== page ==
(7.) The practice of "auricular confession" is "evil, and only evil, and that continually." Nothing gives so much power to a priesthood as the supposition that they have the power of absolution. Nothing serves so much to pollute the soul as to keep impure thoughts before the mind long enough to make the confession, and to state them in words. Nothing gives a man so much power over a female as to have it supposed that it is required by religion, and appertains to the sacred office, that all that passes in the mind should be disclosed to him. The thought which but for the necessity of confession would have vanished at once; the image which would have departed as soon as it came before the mind but for the necessity of retaining it to make confession—these are the things over which a man would seek to have control, and to which he would desire to have access, if he wished to accomplish purposes of villany. The very thing which a seducer would desire would be the power of knowing all the thoughts of his intended victim; and if the thoughts which pass through the soul could be known, virtue would be safe nowhere. Nothing probably under the name of religion has ever done more to corrupt the morals of a community than the practice of auricular confession.
And pray one for another. One for the other; mutually. Those who have done injury, and those who are injured, should pray for each other. The apostle does not seem here, as in Jas 5:14-15, to refer particularly to the prayers of the ministers of religion, or the elders of the church, but refers to it as a duty appertaining to all Christians.
That ye may be healed. Not with reference to death, and therefore not relating to "extreme unction," but in order that the sick may be restored again to health. This is said in connexion with the duty of confession, as well as prayer; and it seems to be implied that both might contribute to a restoration to health. Of the way in which prayer would do this, there can be no doubt; for all healing comes from God, and it is reasonable to suppose that this might be bestowed in answer to prayer. Of the way in which confession might do this, see the remarks already made. We should be deciding without evidence if we should say that sickness never comes now as a particular judgment for some forms of sin, and that it might not be removed if the suffering offender would make full confession to God, or to him whom he has wronged, and should resolve to offend no more. Perhaps this is, oftener than we suppose, one of the methods which God takes to bring his offending and backsliding children back to himself, or to warn and reclaim the guilty. When, after being laid on a bed of pain, his children are led to reflect on their violated vows and their unfaithfulness, and resolve to sin no more, they are raised up again to health, and made eminently useful to the church. So calamity, by disease or in other forms, often comes upon the vicious and the abandoned. They are led to reflection and to repentance. They resolve to reform, and the natural effects of their sinful course are arrested, and they become examples of virtue and usefulness in the world.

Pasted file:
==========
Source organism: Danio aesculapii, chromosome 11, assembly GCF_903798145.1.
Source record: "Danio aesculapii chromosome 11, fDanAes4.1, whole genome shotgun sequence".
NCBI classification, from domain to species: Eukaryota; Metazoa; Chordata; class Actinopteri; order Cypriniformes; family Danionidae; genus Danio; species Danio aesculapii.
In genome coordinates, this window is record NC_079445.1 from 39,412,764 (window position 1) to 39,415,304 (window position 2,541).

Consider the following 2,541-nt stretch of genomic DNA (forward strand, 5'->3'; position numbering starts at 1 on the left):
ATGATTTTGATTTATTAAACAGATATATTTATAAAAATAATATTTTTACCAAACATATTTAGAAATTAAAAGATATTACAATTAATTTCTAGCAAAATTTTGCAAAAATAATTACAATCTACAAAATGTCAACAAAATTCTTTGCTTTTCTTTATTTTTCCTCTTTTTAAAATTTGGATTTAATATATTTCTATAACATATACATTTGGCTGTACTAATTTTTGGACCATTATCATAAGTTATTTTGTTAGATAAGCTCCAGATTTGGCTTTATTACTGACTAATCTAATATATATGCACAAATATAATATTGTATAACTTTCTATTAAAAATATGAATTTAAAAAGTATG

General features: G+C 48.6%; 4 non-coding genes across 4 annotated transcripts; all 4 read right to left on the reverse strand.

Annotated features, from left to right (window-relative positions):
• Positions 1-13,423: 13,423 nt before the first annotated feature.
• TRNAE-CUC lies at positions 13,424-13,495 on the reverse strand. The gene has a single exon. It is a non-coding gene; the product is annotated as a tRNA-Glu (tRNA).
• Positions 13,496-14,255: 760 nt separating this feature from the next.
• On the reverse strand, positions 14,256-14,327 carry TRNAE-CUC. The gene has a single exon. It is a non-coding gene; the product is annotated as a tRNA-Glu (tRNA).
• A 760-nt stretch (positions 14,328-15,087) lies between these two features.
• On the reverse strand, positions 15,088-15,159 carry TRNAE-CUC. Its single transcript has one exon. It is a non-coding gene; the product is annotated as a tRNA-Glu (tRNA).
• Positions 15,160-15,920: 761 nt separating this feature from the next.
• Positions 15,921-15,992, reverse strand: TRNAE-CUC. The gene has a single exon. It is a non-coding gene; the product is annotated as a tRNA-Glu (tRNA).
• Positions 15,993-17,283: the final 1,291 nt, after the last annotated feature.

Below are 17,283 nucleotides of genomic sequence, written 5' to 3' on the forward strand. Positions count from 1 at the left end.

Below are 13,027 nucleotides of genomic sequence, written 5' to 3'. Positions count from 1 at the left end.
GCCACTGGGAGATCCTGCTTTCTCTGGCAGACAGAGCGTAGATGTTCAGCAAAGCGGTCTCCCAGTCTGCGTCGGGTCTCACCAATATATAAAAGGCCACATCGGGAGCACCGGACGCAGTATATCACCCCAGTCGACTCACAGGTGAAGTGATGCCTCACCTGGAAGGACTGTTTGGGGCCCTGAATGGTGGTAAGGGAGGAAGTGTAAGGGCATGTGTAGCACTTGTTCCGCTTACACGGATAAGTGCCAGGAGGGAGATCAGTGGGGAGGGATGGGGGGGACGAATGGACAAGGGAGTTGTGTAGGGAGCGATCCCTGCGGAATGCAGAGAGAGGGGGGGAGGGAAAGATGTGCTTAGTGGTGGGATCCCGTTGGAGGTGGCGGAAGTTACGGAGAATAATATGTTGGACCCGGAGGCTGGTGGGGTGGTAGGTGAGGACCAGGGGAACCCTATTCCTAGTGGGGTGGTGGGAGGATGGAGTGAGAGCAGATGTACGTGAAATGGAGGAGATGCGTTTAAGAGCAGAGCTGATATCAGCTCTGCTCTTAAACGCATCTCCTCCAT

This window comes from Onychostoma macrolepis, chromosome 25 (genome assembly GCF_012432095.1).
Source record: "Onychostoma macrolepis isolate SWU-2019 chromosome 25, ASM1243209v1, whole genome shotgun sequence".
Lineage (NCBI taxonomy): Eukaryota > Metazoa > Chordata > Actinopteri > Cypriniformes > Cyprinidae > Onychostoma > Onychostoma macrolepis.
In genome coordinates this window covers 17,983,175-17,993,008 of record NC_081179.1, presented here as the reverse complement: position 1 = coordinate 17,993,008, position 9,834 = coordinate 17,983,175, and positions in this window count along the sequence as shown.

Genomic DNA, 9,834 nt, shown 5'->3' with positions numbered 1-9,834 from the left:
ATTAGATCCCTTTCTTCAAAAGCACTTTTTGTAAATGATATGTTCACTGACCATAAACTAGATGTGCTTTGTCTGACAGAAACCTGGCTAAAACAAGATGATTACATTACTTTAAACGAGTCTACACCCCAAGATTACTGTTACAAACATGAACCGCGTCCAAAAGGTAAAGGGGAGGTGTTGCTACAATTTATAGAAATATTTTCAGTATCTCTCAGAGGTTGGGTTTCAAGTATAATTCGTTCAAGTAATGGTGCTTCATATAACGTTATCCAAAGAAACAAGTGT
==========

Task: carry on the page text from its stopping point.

The effectual fervent prayer. The word effectual is not the most happy translation here, since it seems to do little more than to state a truism—that a prayer which is effectual is availing—that is, that it is effectual. The Greek word (energoumenh) would be better rendered by the word energetic, which indeed is derived from it. The word properly refers to that which has power; which in its own nature is fitted to produce an effect. It is not so much that it actually does produce an effect, as that it is fitted to do it. This is the kind of prayer referred to here. It is not listless, indifferent, cold, lifeless, as if there were no vitality in it, or power, but that which is adapted to be efficient—earnest, sincere, hearty, persevering. There is but a single word in the original to answer to the translation effectual fervent. Macknight and Doddridge suppose that the reference is to a kind of prayer "inwrought by the Spirit," or the "inwrought prayer;" but the whole force of the original is expressed by the word energetic, or earnest.
Of a righteous man. The quality on which the success of the prayer depends is not the talent, learning, rank, wealth, or office of the man who prays, but the fact that he is a "righteous man," that is, a good man; and this may be found in the ranks of the poor, as certainly as the rich; among laymen, as well as among the ministers of religion; among slaves, as well as among their masters.
Availeth much. iscuei. Is strong; has efficacy; prevails. The idea of strength or power is that which enters into the word; strength that overcomes resistance and secures the object. Compare.Mt 7:28; Ac 19:16; Re 12:8. It has been said that "prayer moves the arm that moves the world;" and if there is anything that can prevail with God, it is prayer— humble, fervent, earnest petitioning. We have no power to control him; we cannot dictate or prescribe to him; we cannot resist him in the execution of his purposes; but we may ASK him for what we desire, and he has graciously said that such asking may effect much for our own good and the good of our fellow-men. Nothing has been more clearly demonstrated in the history of the world than that prayer is effectual in obtaining blessings from God, and in accomplishing great and valuable purposes. It has indeed no intrinsic power; but God has graciously purposed that his favour shall be granted to those who call upon him, and that what no mere human power can effect should be produced by his power in answer to prayer.